Analysis and Next Steps: Climate Insurance and Food Security in the Philippines

Analysis and Next Steps: Climate Insurance and Food Security in the Philippines

In 2014, GIIF started supporting CARD-Pioneer Microinsurance Inc (CPMI), a joint venture between CARD MRI and Pioneer Insurance in the Philippines, in developing, pricing and deployment of the country’s first private-sector led crop insurance product, named Binhi (“seed”). The goal with the project was to bring in technical support through actuarial experts from IFC, to analyze historical agricultural damage and weather data, to develop a risk-pricing system that would ultimately allow CPMI to strategically manage its typhoon risks and set a sustainable price for its customers.

The agribusiness sector employs close to one third of the country’s workforce and it is highly vulnerable to climate risks; the country experiences multiple typhoons a year and it is ranked among the world’s highest disaster-prone countries. The project, also supported by the Government of Australia later during implementation, aimed to address these typhoon-related risks faced by lenders and farmers. Following its completion in 2022, the team decided to conduct an analysis to assess the effects of the project on end-beneficiaries, the broader market for agricultural insurance and the potential for future sustainability of this business line in the country.

For this analysis, the project team met with clients, farmers, agri-insurance stakeholders and practitioners to reach the following findings and recommendations:

• The agri insurance industry in the Philippines remains under-developed, with smallholder farmers being amongst the most vulnerable to changing climatic conditions.

• At the end of the project in 2022, more than 34,000 farmers in 12 provinces have purchased the product, often packaged with loans. Farmers reported increasing frequency of typhoons, heavy rains and floods, along with drought and pest and disease outbreaks. CPMI’s Binhi agri insurance enables farmers to have confidence and control, with payouts going directly to the farmer.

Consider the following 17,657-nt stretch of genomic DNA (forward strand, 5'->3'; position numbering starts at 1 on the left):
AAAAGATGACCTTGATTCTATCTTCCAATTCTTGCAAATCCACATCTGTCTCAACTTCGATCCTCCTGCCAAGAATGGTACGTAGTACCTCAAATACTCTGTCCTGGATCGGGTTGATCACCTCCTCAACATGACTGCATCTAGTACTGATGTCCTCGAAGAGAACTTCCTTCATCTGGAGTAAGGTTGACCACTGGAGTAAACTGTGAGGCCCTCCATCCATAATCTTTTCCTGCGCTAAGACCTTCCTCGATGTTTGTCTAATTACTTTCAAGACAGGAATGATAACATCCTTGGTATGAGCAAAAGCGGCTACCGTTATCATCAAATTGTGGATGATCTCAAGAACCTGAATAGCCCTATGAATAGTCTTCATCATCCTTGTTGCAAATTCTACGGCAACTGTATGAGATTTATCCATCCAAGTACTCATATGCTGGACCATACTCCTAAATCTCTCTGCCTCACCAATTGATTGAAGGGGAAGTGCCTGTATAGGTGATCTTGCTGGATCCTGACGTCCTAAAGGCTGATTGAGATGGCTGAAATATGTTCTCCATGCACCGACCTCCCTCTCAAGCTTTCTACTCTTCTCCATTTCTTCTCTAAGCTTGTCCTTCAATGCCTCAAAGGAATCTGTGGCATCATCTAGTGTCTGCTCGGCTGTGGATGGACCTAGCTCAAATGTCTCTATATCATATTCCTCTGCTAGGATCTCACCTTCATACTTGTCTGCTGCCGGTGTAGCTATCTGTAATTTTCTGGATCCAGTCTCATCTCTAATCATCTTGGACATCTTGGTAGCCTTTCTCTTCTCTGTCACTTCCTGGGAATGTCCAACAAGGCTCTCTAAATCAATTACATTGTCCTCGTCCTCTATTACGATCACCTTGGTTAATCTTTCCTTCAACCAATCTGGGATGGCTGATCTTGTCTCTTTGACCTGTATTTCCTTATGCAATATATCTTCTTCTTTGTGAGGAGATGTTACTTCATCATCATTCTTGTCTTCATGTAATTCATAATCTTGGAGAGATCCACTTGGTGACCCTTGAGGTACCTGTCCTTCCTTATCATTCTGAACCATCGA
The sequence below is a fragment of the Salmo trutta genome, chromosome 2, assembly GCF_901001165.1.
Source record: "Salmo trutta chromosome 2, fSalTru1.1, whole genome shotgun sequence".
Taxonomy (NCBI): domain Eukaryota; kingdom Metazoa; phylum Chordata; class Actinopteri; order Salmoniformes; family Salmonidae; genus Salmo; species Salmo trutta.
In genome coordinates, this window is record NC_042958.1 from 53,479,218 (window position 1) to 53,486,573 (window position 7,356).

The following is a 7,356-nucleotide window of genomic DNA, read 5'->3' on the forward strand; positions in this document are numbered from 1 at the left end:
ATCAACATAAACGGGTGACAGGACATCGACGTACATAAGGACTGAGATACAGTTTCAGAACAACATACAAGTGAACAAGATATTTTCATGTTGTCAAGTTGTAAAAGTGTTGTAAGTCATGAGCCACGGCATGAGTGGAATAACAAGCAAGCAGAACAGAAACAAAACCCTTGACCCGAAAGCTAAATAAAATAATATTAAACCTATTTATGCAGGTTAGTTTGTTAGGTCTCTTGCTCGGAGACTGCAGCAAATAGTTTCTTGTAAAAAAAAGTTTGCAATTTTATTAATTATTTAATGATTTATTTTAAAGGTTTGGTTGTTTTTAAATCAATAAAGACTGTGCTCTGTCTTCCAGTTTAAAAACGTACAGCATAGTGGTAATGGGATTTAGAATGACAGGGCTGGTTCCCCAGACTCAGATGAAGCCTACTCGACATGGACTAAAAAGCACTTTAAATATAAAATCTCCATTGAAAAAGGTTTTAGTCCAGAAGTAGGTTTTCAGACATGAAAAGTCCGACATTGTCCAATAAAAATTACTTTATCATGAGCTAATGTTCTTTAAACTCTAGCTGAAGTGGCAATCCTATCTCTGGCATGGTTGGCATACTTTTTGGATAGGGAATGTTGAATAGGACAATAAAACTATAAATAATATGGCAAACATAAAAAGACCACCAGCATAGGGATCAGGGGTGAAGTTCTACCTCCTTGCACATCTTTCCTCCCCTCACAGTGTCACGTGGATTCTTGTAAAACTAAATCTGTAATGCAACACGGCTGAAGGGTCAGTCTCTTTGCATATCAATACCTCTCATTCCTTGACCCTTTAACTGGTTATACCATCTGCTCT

• To build actuarial and agri insurance product design capacity and exposure, IFC has supported the main client, CPMI, with workshops and learning trips to Africa and Indonesia to learn from other countries’ experiences and agri insurance operations in action.

• The first Soil Moisture Index in the country, developed through this Project, was approved by the Insurance Commission in May 2023 and it may be bundled with the typhoon cover.

• In terms of interest from general insurers in the country, the analysis highlights that there is strong interest from insurers and industry organizations to hear about CPMI’s experiences, in particular on issues related to loss ratios, costs associated with marketing, sales and claims settlement. Their focus is to assess the attractiveness of agriculture insurance business line.

For next steps, the goal is to build on the strong foundation developed through the project, to further strengthen these initial market building efforts and help with scale up, therefore, to decide on the proper vehicle to continue to provide strategic technical support to CPMI and the agri insurance industry. Some recommendations include:

• Collaboration with the public sector on developing policy wordings for general agri covers (index and indemnity) for drought, typhoon and other common risks to be approved by the regulatory agency;

• Support towards accessing remote sensing data;

• Guidance on best practices from other geographies;

• In collaboration with other IFC units, continued capacity building support

• Conducting diagnostics and scoping exercises to assess market size and the specific needs of SMEs and agribusinesses in the country.

We are grateful to our colleagues’ efforts in conducting this analysis and sharing their input for this piece. We would also like to thank government counterparts, private sector representatives and civil society leaders who generously shared their time and insights with our team in this exercise.